TEXAS, FOOTBALL AND JUICE

These were not standard cheers and jeers for a suburban Dallas high-school basketball game. Fans from Plano East on Friday night screamed at the rival Colleyville Heritage team in a local tournament: "Steroids! Steroids!" Some students held aloft a sign scribbled with the words GOT 'ROIDS? EAST DON'T. A scuffle erupted after the game, and a Plano East student was taken by ambulance to a local hospital.

In the warrior world of Texas high-school sports, tensions have become razor-sharp at Heritage High as a football steroid scandal has broken wide open. Nine unnamed Heritage students, most of them football players, have admitted to injecting the muscle-building drug in the past year. Police, meanwhile, are reportedly hunting for a "juice" peddler known as "Big Mike," thought to come from the affluent suburb of Southlake. Now Heritage coaches and administrators are scrambling to defend themselves against charges they ignored warnings from a parent. And some players are quietly pointing fingers at athletes from other schools, including a football powerhouse, Southlake Carroll Senior High, considered among the best in the nation. Nobody knows how severe the damage will be to Texas football. But this scandal has cast a serious pall on the glorious reputation of sports in Texas, a football-worshiping state where 20,000 fans often pack a high-school stadium under the Friday-night lights.

The steroid story at Heritage began to unfold one day last September, when a mom from suburban Dallas came across a strange travel bag in her son's closet. Lori Lewis opened the bag and gasped: she says she found syringes and a vial of liquid. Rushing to a drugstore, she learned it was steroids. When she confronted her son, a 17-year-old baseball player and former football player at Heritage, she says he confessed and told her he got the stuff from a senior on the football team.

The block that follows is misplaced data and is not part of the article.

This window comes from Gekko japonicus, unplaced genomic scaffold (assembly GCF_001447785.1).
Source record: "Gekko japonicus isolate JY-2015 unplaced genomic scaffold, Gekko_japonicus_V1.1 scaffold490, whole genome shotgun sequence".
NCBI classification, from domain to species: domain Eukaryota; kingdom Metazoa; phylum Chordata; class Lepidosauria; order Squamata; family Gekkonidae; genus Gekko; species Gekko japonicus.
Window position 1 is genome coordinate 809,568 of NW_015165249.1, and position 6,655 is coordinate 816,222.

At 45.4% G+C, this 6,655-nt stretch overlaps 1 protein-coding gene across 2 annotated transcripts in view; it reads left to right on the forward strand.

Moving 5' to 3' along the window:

The mom called the school and told an administrator her story. But instead of being grateful, Lewis told NEWSWEEK, school officials blew her off. Documents released by the school to comply with a Texas open-records request seem to bear out her claim. According to the documents, Steve Trachier, the district's executive director of administration, sent an e-mail to senior district officials saying that the mother's claim about steroids amounted to "unresearched and unfounded accusations." The football coach, Chris Cunningham, later went so far as to tell The Dallas Morning News: "The lady is a liar."

In October, the Morning News launched an investigation into steroid use at Heritage, after a local paper, Colleyville's Courier, ran a story that included quotes from students saying some Heritage athletes were on the juice. When reporters posed questions to the school, Heritage officials bore down and pushed for the truth. Pressed, nine students came forward in December and confessed, according to a school spokes-woman. When a Morning News series on steroids at Heritage was published in early February, it hit the Texas football community like a twister.